New provincial legislation will have an impact on how Wellesley collects development charges, fees levied on new construction to finance growth-related projects. The details are still forthcoming, says the township’s director of planning.
Tim Van Hinte provided an update on Bill 23, The More Homes Built Faster Act, as councillors met Tuesday night.
“Development charges are fees collected on residential, commercial and industrial development to help pay for the cost of infrastructure required to provide municipal services as a result of new development such as roads, transit, water and sewer infrastructure,” he explained.
“There’s this concept in Ontario that growth should pay for growth,” said Van Hinte, noting infrastructure and municipal services needed by those living in new subdivisions, for instance, should be paid by those building the new homes.
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Development charges are collected by the township, the region and the school board for the services each body provides.
The township sets development charges based on what services will be needed due to growth. It’s permitted to collect fees for projects that fall into one of four categories: fire protection services, parks and recreation services, administration, including studies, and roads and related services.
The current bylaw’s projects for these categories totals almost $27.3 million, an amount higher than usual due to the construction of a new recreation centre. Township staff anticipated they could recover about $3.3 million in development charges to apply to these projects.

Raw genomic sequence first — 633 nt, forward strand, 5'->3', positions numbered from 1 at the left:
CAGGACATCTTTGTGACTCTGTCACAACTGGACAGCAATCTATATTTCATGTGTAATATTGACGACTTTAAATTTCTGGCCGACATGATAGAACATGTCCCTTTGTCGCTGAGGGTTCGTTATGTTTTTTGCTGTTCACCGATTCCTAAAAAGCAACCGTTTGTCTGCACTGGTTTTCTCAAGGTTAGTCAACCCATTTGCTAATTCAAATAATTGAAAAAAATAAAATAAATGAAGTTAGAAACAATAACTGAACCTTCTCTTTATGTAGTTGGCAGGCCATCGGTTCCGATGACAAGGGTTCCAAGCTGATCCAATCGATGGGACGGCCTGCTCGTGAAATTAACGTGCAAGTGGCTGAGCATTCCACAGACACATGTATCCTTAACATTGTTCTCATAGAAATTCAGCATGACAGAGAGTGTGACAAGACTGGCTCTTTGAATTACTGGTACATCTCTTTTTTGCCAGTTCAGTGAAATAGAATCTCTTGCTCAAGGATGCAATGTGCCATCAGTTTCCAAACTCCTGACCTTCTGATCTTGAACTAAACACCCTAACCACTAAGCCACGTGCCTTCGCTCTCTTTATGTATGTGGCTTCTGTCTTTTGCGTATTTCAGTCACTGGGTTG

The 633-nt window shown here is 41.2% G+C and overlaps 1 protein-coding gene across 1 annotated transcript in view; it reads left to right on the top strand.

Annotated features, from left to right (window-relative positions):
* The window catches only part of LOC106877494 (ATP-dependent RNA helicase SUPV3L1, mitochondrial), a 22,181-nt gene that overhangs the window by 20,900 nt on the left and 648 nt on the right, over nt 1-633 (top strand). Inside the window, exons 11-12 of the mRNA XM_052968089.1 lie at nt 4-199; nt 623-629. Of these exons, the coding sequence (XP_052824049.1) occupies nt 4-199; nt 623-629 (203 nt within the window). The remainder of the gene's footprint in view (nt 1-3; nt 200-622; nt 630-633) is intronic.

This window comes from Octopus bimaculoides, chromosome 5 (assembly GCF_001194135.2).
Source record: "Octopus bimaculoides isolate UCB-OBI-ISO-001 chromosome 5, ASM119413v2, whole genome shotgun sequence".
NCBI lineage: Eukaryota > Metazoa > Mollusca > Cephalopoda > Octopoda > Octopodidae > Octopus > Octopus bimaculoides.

The current bylaw was passed in December 2019 and is in effect for five years until 2024.
Bill 23 will change some aspects of how development charges work, meaning which projects the township collects them for, how they are collected and what they can be spent on, Van Hinte said.
Van Hinte said Bill 23 makes it so that municipalities can no longer collect development charges from projects that create additional dwelling units, though the township doesn’t currently collect such charges.
Affordable and attainable housing is now exempt from development charges. Van Hinte supports that change, saying more affordable housing is needed, though how the province will be defining these categories is not clear.
Purpose-built developments for renting will also be given discounts on development charges, with more discounts given for more bedrooms. “We don’t get a lot of purposely built rental housing in the township anyway, but I guess we will see if some of this spurs it or not. Time will tell. A lot of these changes are designed to spur a more affordable mix of housing, so that will be interesting,” said Van Hinte.
There are other incentives included in Bill 23 that Van Hinte said effectively give rebates for development charges with less charges paid the faster the building is constructed.
Finally, Van Hinte let the council know that some things municipalities have traditionally been permitted to use development charges for, may no longer be allowed. Notably, this includes using them to fund studies, such as development charges backgrounds studies. This is yet to be confirmed, however.
The bylaw for establishing the projects development charges will be used for will now expire every ten years instead of five, unless the township decides to reestablish a new bylaw and conduct another background study.
Mayor Joe Nowak clarified with Van Hinte that development charges collected in the township can be spent anywhere in the township and they are not bound by geography.
The impact of Bill 23 will become clearer as more of its regulations are released by the province.